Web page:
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Self Managed Super Fund (SMSF) Article
How to set up a Self Managed Super Fund
By Tony Negline.
This article may be out of date.
14th March 2009
A fundamental legislative requirement for superannuation funds is that the assets of the fund must be held ‘in trust for’ the members of the fund. Therefore, one of the most important tasks when establishing a Self Managed Super Fund is the appointment of trustees and the drafting of the fund’s trust deed.
The Superannuation Industry (Supervision) Act provides the legislative requirements to follow when deciding on the trustee structure of a Self Managed Super Fund. Trust law and the SIS Act provide the fundamental legislative requirements relating to the proper conduct of trustees and the content of the fund’s trust deed.
In a very broad sense, the establishment of a Self Managed Super Fund requires the drafting of a trust deed, appointing the trustees, obtaining membership applications, formulating an investment strategy for the fund, deciding on the appointment of external service providers, obtaining a TFN and GST registration, lodging the fund’s election to become a regulated fund and opening the fund’s bank account.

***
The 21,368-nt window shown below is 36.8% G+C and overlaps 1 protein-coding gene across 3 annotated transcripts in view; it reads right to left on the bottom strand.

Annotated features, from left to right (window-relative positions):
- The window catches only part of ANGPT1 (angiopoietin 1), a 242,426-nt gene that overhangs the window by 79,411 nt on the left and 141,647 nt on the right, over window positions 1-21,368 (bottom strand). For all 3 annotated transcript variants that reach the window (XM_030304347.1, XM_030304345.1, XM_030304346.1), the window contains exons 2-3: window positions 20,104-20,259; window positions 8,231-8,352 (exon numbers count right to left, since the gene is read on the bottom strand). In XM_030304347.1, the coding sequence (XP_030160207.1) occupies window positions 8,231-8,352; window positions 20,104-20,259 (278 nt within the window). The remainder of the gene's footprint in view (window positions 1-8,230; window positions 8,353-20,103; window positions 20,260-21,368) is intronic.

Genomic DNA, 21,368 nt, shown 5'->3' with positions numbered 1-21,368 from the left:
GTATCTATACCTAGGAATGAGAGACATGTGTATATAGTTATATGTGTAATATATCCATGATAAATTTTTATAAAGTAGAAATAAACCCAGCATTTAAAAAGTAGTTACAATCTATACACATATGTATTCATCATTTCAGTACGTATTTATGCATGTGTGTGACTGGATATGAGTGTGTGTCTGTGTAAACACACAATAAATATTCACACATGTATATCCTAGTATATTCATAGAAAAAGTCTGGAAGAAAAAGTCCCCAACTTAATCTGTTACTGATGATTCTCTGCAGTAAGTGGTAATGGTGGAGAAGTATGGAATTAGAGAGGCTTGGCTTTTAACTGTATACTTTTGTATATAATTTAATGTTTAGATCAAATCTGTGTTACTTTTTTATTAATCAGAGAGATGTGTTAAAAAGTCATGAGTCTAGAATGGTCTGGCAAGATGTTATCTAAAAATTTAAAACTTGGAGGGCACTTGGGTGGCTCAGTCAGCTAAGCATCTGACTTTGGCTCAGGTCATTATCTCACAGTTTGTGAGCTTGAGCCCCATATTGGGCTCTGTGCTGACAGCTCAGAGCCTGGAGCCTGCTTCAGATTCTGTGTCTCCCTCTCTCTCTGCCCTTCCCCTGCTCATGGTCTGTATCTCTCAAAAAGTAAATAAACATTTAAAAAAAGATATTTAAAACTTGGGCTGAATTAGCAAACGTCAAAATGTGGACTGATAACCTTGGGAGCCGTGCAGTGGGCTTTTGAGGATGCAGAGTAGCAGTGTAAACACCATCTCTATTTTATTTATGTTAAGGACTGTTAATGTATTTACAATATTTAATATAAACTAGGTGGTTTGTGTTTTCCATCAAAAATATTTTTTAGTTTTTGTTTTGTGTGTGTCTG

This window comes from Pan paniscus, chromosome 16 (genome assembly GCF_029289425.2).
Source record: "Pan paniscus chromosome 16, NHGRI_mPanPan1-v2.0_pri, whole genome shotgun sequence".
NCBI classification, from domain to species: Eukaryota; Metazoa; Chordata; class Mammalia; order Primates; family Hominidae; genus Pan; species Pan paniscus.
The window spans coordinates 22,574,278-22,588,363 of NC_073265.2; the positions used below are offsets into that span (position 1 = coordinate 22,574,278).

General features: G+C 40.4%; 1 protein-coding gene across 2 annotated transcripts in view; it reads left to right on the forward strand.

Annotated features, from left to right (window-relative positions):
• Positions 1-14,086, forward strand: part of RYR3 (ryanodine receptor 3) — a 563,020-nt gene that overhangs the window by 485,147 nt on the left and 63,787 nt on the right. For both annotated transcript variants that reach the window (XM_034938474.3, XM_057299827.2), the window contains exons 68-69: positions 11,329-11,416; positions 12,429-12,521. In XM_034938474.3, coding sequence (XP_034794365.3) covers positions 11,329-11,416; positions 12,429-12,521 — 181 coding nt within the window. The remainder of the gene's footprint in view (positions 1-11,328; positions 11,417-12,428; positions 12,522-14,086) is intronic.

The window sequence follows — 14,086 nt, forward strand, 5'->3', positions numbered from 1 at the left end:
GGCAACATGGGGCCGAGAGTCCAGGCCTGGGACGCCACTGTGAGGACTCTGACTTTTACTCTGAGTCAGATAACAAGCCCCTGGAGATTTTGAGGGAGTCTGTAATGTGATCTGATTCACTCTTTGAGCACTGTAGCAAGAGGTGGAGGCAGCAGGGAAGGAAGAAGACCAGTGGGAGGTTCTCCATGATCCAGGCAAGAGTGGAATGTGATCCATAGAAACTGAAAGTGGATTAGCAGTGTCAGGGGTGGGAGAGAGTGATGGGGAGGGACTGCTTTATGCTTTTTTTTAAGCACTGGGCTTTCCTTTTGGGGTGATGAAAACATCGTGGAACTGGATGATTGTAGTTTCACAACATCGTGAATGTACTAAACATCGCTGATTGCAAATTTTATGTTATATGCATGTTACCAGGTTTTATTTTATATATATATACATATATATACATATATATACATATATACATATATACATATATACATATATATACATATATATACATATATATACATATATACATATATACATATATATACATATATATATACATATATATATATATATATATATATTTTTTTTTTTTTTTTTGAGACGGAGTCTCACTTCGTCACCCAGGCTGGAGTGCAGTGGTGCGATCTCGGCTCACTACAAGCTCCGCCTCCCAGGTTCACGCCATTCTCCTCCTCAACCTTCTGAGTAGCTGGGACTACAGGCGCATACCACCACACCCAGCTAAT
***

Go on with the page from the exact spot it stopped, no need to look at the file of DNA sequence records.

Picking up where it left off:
There are eight key steps in setting up a Self Managed Super Fund, as set out below:
- Obtain a trust deed
- Appoint the trustees
- Elect to be regulated under the SIS Act
- Lodge an election with the regulator (include request for ABN, TFN and if necessary registration for GST)
- Obtain applications for fund membership
- Provide notices to each member
- Establish an appropriate investment strategy
- Decide on an appropriate accounting method (for example, segregated or unsegregated assets)